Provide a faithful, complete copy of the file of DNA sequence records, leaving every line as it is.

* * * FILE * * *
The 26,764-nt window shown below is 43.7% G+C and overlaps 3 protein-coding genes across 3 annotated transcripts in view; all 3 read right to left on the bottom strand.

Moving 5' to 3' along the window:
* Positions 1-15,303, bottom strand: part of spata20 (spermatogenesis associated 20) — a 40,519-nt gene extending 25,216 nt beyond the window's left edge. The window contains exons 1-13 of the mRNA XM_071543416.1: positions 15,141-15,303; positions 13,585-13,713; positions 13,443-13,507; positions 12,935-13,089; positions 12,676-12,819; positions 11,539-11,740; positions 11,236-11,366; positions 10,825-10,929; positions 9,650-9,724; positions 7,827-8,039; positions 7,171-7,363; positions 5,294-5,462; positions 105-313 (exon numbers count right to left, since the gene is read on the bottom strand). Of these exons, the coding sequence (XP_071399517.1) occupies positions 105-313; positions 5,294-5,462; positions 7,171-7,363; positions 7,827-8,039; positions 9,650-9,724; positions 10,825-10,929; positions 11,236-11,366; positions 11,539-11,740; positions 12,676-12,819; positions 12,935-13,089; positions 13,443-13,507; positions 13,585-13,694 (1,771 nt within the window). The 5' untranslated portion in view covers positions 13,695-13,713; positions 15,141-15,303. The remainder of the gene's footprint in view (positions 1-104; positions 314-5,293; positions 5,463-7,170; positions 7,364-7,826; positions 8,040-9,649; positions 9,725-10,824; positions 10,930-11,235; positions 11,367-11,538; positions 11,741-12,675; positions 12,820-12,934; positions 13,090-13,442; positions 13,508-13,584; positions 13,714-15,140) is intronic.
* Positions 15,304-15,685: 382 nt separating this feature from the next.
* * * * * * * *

The 26,764-nt window shown below is 43.7% G+C and overlaps 3 protein-coding genes across 3 annotated transcripts in view; all 3 read right to left on the bottom strand.

Moving 5' to 3' along the window:
* Positions 1-15,303, bottom strand: part of spata20 (spermatogenesis associated 20) — a 40,519-nt gene extending 25,216 nt beyond the window's left edge. The window contains exons 1-13 of the mRNA XM_071543416.1: positions 15,141-15,303; positions 13,585-13,713; positions 13,443-13,507; positions 12,935-13,089; positions 12,676-12,819; positions 11,539-11,740; positions 11,236-11,366; positions 10,825-10,929; positions 9,650-9,724; positions 7,827-8,039; positions 7,171-7,363; positions 5,294-5,462; positions 105-313 (exon numbers count right to left, since the gene is read on the bottom strand). Of these exons, the coding sequence (XP_071399517.1) occupies positions 105-313; positions 5,294-5,462; positions 7,171-7,363; positions 7,827-8,039; positions 9,650-9,724; positions 10,825-10,929; positions 11,236-11,366; positions 11,539-11,740; positions 12,676-12,819; positions 12,935-13,089; positions 13,443-13,507; positions 13,585-13,694 (1,771 nt within the window). The 5' untranslated portion in view covers positions 13,695-13,713; positions 15,141-15,303. The remainder of the gene's footprint in view (positions 1-104; positions 314-5,293; positions 5,463-7,170; positions 7,364-7,826; positions 8,040-9,649; positions 9,725-10,824; positions 10,930-11,235; positions 11,367-11,538; positions 11,741-12,675; positions 12,820-12,934; positions 13,090-13,442; positions 13,508-13,584; positions 13,714-15,140) is intronic.
* Positions 15,304-15,685: 382 nt separating this feature from the next.